Dr. Shafiq Rab, with a public health background and innovative use of using mobile health care technology, is the new leader of Rush's information technology efforts
Researchers have found that both African-American and Latino children have significantly higher rates of corn, shellfish and fish allergies compared to white children, confirming that race and ethnicity play an important role in how people are affected by food allergy.
Despite several years of research providing the medical and economic evidence that feeding a mother’s own milk to very low birthweight infants improves clinical and financial outcomes, cultural and economic barriers remain to getting more mothers to breastfeed in the neonatal intensive care unit. This paper provides guidance for pediatric leaders to modify those barriers.
Tempus, a technology company focused on helping doctors personalize cancer care, and Rush University Medical Center announced today a partnership to pursue their shared goal of providing customized treatment to cancer patients.
Rush University Medical Center and Midwest Orthopaedics at Rush are expanding access to academic health care with a new, state-of-the art professional building and surgery center planned for Oak Brook.
Rush University Medical Center unveiled a unique mobile stroke treatment unit, a specially built, state-of-the-art ambulance outfitted with telemedicine technology and a CT scanner enabling brain imaging that is critical to accurate stroke diagnoses and treatment.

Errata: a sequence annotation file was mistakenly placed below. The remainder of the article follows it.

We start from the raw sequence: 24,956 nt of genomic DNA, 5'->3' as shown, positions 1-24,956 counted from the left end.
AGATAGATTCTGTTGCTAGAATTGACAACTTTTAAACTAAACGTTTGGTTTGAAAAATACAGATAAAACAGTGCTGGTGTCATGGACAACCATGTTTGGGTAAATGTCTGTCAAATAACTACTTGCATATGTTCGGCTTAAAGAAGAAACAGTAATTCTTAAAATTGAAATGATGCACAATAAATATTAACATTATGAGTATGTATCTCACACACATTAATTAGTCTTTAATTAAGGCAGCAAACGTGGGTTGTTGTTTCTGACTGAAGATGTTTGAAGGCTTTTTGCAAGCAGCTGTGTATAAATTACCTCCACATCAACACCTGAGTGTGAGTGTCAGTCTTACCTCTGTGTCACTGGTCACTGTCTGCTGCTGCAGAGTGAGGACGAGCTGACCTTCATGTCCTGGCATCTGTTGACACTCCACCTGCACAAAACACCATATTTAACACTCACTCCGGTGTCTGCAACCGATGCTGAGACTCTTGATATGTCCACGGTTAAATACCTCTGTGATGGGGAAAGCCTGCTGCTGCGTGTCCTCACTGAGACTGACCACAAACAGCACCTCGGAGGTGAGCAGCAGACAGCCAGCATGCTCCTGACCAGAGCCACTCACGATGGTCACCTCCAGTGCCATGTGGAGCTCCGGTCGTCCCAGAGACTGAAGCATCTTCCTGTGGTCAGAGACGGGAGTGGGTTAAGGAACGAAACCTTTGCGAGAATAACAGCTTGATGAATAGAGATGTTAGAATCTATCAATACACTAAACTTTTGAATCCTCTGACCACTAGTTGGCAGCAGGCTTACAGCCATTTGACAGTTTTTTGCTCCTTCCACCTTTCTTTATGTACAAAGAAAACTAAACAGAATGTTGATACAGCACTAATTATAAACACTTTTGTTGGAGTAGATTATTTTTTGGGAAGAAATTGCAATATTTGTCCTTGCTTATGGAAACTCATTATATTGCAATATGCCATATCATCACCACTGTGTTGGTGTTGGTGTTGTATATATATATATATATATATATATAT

The Rush Center for Weight Loss and Bariatric Surgery has earned “Comprehensive Center with Adolescent Care” accreditation from the American College of Surgeons Metabolic and Bariatric Surgery Accreditation and Quality Improvement Program.
About 15 percent of the 10 to 12 million people in the U.S. with hypothyroidism continue to feel sick despite following the standard of care recommended by the American Thyroid Association. New research results gives these patients, who often feel dismissed, evidence that their persistent symptoms are not just in their heads.
Rush University Children’s Hospital's new name reflects breadth of pediatric specialists, research and facilities.
A recently recognized pathologic protein in the brain may play a larger role in the development of clinical Alzheimer’s disease dementia than previously recognized, according to a study by researchers at Rush University Medical Center. The findings of the study of nearly 1,000 older adults were published in the Sept. 30 issue of the journal, Brain.